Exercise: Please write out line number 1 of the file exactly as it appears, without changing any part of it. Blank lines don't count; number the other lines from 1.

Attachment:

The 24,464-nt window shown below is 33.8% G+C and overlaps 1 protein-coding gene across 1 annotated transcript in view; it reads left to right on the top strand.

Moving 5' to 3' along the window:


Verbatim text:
The 24,464-nt window shown below is 33.8% G+C and overlaps 1 protein-coding gene across 1 annotated transcript in view; it reads left to right on the top strand.